Then along came Chief Justice John Marshall, Federalist to the hilt, appointed by John Adams who saw no good in any man unless the man fully agreed with Adams.  Marshall knew the Constitution and he knew what he wanted.  To put his wants and the Constitution in the same holding bag he declared in Marbury v. Madison that the Supreme Court had a power the Founding Fathers had not written down, the power of judicial review.  He and his fellow political appointees on the Supreme Court had the final word on what laws were constitutional and just who had what powers to govern.  It was a nice piece of work that solved a serious weakness in the Constitution, but it left in place the problem of what to do with political mediocrity sitting for life on the Supreme Court.

Burns shows in Packing The Court: The Rise Of Judicial Power And The Coming Crisis Of The Supreme Court that presidents pick judges little better than racetrack betters place bets.  They rarely know the quality of the person but always know their political background.  They rarely know mediocrity from excellence.  They appoint life-holders who  become reactionary and ossified as the country changes, leaving them out of touch with new needs and realities.  Most appointments to the Supreme Court should never have been made.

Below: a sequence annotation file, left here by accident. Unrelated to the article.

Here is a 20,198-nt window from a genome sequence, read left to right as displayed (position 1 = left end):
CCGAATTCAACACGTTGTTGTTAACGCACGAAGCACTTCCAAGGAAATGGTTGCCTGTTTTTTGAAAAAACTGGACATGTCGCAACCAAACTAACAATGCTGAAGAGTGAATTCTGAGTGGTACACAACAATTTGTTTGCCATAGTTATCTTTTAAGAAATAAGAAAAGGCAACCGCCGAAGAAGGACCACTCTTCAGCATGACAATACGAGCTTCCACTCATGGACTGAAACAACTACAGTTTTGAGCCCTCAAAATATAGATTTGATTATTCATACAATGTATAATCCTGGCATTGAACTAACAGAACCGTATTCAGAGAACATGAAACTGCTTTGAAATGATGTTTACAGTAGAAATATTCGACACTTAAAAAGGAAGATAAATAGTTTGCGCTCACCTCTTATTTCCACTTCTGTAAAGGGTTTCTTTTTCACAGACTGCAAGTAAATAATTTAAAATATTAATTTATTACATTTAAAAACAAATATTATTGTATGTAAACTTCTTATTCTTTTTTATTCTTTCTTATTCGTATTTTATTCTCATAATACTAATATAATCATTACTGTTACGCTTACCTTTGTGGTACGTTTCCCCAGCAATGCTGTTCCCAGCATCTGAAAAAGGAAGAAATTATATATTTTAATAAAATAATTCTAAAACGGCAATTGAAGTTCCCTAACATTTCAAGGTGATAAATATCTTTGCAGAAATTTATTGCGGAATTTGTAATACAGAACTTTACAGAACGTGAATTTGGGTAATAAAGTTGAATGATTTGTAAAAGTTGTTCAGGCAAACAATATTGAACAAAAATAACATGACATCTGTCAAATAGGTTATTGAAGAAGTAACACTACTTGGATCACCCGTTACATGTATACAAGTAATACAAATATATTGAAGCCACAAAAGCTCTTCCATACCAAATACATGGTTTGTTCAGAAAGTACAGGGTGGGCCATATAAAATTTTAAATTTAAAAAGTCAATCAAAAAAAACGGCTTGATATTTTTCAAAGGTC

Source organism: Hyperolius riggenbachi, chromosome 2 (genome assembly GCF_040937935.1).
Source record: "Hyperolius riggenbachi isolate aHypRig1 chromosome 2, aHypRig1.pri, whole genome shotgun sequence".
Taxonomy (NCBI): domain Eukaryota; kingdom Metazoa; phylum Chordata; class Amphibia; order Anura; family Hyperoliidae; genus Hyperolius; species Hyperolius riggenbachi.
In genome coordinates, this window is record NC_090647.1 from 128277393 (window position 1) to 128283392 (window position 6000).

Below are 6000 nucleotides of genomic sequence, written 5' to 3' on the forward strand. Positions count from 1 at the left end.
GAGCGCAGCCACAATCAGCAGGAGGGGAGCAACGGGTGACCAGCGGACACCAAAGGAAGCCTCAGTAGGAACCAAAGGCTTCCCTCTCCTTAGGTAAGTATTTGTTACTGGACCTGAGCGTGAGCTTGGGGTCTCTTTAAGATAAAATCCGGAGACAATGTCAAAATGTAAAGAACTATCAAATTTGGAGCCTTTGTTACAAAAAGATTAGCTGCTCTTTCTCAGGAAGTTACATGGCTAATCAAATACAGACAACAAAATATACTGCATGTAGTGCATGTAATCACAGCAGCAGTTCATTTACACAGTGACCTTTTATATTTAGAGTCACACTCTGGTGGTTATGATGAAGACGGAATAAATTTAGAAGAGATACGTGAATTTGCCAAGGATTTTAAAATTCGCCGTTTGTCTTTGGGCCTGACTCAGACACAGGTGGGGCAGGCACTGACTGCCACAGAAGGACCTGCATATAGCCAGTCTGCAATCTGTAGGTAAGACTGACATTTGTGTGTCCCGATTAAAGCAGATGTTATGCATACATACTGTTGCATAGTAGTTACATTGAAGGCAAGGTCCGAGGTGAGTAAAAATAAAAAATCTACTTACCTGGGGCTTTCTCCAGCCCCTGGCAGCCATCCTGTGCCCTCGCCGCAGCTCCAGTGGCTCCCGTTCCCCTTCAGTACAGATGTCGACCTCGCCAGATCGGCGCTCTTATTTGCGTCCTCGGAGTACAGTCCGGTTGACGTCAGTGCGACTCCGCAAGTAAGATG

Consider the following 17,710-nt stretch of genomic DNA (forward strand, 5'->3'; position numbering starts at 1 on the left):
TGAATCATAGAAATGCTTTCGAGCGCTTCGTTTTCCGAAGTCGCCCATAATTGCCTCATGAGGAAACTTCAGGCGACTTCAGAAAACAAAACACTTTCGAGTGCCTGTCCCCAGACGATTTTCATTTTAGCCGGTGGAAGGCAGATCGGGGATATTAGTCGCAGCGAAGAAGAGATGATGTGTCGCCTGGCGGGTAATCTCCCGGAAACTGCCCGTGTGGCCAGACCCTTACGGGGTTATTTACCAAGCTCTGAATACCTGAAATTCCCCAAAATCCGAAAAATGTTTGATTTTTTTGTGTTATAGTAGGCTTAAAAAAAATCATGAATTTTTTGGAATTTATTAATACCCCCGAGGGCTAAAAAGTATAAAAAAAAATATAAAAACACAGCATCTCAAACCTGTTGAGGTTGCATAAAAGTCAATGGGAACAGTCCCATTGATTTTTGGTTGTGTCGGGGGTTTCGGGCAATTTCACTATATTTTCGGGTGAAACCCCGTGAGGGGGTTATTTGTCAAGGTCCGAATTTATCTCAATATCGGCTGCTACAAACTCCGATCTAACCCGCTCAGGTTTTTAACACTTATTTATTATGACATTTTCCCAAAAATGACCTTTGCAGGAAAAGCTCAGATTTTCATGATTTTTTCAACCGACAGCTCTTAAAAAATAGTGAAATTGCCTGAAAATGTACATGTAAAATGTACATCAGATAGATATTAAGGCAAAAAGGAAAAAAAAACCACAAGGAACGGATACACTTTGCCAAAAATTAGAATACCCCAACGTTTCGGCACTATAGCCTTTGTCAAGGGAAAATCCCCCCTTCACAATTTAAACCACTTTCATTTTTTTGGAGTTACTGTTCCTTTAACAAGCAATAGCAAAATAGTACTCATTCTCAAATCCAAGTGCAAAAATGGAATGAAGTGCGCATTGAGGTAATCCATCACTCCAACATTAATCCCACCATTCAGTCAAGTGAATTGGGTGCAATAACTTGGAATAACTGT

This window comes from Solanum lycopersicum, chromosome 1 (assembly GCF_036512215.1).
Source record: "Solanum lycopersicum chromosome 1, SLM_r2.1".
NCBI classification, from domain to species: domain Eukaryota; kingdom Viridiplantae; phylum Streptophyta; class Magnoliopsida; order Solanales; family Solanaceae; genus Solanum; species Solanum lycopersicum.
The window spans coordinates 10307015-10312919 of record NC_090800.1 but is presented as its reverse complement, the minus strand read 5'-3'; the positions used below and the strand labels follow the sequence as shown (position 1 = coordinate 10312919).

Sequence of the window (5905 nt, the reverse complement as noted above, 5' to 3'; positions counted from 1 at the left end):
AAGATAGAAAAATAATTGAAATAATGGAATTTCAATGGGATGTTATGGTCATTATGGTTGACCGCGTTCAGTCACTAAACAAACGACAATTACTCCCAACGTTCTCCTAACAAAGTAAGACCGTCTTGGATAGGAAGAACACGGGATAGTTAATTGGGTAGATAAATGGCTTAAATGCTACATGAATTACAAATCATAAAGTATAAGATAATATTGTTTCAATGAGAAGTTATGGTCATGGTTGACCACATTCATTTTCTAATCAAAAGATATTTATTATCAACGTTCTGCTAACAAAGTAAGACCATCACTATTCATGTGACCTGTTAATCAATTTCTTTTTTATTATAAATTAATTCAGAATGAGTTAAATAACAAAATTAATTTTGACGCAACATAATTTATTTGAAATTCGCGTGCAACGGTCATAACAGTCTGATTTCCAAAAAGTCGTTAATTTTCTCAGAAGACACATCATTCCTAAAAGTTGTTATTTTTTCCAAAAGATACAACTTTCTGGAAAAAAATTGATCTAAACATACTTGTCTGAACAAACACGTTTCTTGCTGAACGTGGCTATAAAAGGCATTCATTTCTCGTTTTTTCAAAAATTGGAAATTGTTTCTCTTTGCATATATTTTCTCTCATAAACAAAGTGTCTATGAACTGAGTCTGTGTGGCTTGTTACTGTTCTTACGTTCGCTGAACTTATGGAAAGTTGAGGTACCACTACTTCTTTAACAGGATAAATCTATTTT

In the final chapter, Burns writes, “Whether in the Gilded Age of the late nineteenth century or the Gilded Age at the turn of the twenty-first, the justices have most fiercely protected the rights and liberties of the minority of the powerful and the propertied.  Americans cannot look to the judicial branch for leadership.  They can not expect leadership from unelected and unaccountable politicians in robes.”  Up to and including this point, Burns is correct, but he goes on to add the weakest pages of the book.  His solution is not worth covering, but something does need to be done about our tolerance for slipshod Appellate and Supreme appointments.  The big, transformational philanthropic foundations, the American Bar Association, and the media need to do a better job of explaining what is at stake, identifying excellence that goes beyond a successful legal and political career, and educating the public on who is being appointed and how the appointees are performing.

What do we know about potential Obama appointees?  Of course the White House has a team vetting any number of people, but who is vetting for us, the mythic average citizen?  We don’t need a constitutional amendment shuffling power around.  We need public involvement in the vetting.  Mediocrity and rigidity when exposed to light create a strong odor that is often intolerable even to Federally elected officials.  Charles Marlin